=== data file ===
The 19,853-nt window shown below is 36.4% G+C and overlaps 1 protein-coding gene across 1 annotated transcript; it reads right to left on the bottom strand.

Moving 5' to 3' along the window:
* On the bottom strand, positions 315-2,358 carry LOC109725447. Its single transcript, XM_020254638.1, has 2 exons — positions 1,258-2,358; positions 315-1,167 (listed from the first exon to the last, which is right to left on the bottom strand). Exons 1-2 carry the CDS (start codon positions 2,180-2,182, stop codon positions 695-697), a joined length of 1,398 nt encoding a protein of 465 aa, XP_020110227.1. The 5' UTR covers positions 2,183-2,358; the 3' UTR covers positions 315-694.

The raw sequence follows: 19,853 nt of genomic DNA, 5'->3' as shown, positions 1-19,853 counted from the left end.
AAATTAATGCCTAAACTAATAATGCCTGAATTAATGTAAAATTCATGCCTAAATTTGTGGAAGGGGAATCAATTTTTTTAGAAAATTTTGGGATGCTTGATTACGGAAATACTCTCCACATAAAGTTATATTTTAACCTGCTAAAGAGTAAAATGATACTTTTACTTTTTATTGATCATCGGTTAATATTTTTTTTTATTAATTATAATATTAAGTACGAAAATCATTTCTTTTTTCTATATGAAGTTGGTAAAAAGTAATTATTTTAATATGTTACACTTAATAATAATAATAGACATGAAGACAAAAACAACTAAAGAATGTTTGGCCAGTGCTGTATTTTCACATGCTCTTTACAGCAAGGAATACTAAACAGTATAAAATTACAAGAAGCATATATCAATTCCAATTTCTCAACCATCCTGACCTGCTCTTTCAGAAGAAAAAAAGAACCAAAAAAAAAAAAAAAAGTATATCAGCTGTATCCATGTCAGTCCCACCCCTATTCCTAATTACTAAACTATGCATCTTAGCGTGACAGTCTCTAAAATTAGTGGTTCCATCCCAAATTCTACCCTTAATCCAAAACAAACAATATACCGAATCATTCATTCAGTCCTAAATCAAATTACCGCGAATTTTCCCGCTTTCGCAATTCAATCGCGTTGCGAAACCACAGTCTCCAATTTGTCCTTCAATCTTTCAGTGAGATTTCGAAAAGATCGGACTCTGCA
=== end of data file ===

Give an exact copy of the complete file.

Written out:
The 19,853-nt window shown below is 36.4% G+C and overlaps 1 protein-coding gene across 1 annotated transcript; it reads right to left on the bottom strand.

Moving 5' to 3' along the window:
* On the bottom strand, positions 315-2,358 carry LOC109725447. Its single transcript, XM_020254638.1, has 2 exons — positions 1,258-2,358; positions 315-1,167 (listed from the first exon to the last, which is right to left on the bottom strand). Exons 1-2 carry the CDS (start codon positions 2,180-2,182, stop codon positions 695-697), a joined length of 1,398 nt encoding a protein of 465 aa, XP_020110227.1. The 5' UTR covers positions 2,183-2,358; the 3' UTR covers positions 315-694.

The raw sequence follows: 19,853 nt of genomic DNA, 5'->3' as shown, positions 1-19,853 counted from the left end.
AAATTAATGCCTAAACTAATAATGCCTGAATTAATGTAAAATTCATGCCTAAATTTGTGGAAGGGGAATCAATTTTTTTAGAAAATTTTGGGATGCTTGATTACGGAAATACTCTCCACATAAAGTTATATTTTAACCTGCTAAAGAGTAAAATGATACTTTTACTTTTTATTGATCATCGGTTAATATTTTTTTTTATTAATTATAATATTAAGTACGAAAATCATTTCTTTTTTCTATATGAAGTTGGTAAAAAGTAATTATTTTAATATGTTACACTTAATAATAATAATAGACATGAAGACAAAAACAACTAAAGAATGTTTGGCCAGTGCTGTATTTTCACATGCTCTTTACAGCAAGGAATACTAAACAGTATAAAATTACAAGAAGCATATATCAATTCCAATTTCTCAACCATCCTGACCTGCTCTTTCAGAAGAAAAAAAGAACCAAAAAAAAAAAAAAAAGTATATCAGCTGTATCCATGTCAGTCCCACCCCTATTCCTAATTACTAAACTATGCATCTTAGCGTGACAGTCTCTAAAATTAGTGGTTCCATCCCAAATTCTACCCTTAATCCAAAACAAACAATATACCGAATCATTCATTCAGTCCTAAATCAAATTACCGCGAATTTTCCCGCTTTCGCAATTCAATCGCGTTGCGAAACCACAGTCTCCAATTTGTCCTTCAATCTTTCAGTGAGATTTCGAAAAGATCGGACTCTGCA